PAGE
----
The White House has said that it is in the final stages of drafting a plan to close the notorious American military prison at Guantanamo Bay.
The detention centre, which became known for its harsh and sometimes cruel treatment of prisoners, is located within Guantanamo Bay Naval Base in Cuba. It became home to many suspected terrorists who were detained during the War on Terror, many of whom had been transported there from Afghanistan and Iraq.
Barack Obama pledged to close down the camp during his first Presidential campaign in 2008. Now, seven years later, his promise is coming close to being fulfilled.
Speaking to the press, White House spokesman Josh Earnest said the Obama administration hoped to "short circuit" opposition from Republicans in Congress, who have previously blocked attempts to close the prison.
The New York Times reported that White House national security adviser Susan Rice had met with Defence Secretary Ash Carter, and said he would have 30 days to transfer prisoners from Guantanamo if it was closed.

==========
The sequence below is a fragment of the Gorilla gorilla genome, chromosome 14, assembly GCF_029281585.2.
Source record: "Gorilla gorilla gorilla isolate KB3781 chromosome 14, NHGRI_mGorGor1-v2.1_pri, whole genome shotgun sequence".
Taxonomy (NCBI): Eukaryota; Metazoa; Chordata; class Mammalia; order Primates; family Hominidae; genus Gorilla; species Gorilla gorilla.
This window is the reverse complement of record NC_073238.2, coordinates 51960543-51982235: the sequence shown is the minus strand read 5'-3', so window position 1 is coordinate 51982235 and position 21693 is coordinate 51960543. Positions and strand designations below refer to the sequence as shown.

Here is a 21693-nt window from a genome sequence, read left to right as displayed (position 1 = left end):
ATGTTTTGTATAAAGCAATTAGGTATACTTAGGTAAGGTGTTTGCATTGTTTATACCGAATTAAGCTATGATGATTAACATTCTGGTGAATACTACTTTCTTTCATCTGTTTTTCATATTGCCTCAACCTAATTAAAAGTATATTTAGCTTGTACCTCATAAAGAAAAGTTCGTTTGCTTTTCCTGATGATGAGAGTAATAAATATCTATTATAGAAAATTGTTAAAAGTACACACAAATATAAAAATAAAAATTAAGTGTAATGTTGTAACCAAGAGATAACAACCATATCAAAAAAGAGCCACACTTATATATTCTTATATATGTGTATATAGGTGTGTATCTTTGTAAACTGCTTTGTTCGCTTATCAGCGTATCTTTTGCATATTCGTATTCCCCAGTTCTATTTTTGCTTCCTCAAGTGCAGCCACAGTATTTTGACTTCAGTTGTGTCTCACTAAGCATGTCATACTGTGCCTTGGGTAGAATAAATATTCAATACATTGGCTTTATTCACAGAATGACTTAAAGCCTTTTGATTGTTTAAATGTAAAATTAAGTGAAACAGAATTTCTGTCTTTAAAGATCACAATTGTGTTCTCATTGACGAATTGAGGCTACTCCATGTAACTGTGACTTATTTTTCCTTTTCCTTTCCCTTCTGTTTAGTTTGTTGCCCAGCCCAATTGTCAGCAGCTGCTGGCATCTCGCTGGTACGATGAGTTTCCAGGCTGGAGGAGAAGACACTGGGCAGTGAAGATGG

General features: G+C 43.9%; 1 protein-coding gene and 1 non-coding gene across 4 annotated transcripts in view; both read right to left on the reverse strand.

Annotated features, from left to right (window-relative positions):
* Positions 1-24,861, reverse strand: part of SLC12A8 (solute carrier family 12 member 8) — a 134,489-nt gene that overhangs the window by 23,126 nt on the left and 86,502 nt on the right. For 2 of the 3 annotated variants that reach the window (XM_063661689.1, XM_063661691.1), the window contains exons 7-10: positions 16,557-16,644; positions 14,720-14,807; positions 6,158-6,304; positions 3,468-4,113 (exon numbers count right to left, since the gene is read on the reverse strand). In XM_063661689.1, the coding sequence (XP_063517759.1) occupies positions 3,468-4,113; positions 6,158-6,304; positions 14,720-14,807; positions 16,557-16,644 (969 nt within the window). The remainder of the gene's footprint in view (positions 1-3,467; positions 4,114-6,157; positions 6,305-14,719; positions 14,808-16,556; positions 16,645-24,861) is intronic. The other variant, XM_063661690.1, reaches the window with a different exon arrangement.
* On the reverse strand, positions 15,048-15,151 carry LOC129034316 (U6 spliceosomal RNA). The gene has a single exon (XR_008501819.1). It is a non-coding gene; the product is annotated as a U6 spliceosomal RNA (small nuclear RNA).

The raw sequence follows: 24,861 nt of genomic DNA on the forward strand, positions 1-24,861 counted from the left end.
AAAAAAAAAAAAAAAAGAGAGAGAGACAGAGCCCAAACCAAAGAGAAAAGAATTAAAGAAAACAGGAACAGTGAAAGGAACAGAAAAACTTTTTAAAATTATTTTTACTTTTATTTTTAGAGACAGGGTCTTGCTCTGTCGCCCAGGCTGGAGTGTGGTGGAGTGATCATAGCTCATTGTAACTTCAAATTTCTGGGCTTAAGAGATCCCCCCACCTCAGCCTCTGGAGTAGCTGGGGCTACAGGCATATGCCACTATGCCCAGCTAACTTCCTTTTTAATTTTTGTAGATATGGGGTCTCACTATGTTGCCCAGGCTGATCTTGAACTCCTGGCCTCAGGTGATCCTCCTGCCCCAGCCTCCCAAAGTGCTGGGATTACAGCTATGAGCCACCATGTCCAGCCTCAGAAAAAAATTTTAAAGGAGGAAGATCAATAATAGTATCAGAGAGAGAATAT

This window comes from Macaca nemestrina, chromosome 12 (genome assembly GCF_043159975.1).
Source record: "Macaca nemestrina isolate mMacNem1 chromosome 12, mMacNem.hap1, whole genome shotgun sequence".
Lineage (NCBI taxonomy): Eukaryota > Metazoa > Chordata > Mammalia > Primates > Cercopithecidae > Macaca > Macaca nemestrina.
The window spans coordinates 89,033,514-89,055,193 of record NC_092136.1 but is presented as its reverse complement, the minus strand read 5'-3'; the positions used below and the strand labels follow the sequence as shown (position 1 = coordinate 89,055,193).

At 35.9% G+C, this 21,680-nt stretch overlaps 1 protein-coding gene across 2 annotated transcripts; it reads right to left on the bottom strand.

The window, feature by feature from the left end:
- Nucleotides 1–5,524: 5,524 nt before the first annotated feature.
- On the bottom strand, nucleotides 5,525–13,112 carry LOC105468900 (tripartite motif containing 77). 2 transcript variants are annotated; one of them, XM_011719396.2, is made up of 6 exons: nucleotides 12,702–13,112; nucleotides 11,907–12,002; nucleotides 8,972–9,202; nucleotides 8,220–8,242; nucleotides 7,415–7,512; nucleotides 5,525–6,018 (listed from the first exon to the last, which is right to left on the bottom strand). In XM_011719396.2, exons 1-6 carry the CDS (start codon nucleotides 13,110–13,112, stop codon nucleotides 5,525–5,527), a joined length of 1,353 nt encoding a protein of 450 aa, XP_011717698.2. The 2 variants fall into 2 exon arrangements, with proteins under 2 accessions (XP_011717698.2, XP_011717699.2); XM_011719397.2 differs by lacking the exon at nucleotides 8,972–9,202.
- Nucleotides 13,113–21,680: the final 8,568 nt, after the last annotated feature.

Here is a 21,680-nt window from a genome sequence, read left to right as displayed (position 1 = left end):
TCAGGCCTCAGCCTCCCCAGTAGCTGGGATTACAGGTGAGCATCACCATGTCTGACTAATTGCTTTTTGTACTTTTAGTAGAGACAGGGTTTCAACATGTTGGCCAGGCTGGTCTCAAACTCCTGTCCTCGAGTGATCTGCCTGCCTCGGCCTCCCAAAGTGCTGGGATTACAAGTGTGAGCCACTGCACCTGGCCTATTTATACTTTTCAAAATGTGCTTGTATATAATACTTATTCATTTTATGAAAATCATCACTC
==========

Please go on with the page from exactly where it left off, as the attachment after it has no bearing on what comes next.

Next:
Republicans have said that moving Guantanamo prisoners to other countries may eventually lead to their freedom, and the chance that they could again try to harm the USA.
Clifford Sloan, a former Obama envoy charged with closing the prison, said he thought it was "very unfortunate" that the closure of the prison "has become a partisan issue."
There are currently 116 prisoners at the prison. As well as being a point of criticism from organisations like the Red Cross, the United Nations and the European Union, mood in Washington has also largely turned against it, due to fears it is used as a propaganda tool by America's enemies in recruitment.
Earnest said closure plans would be shared with lawmakers once they are complete.Reuse content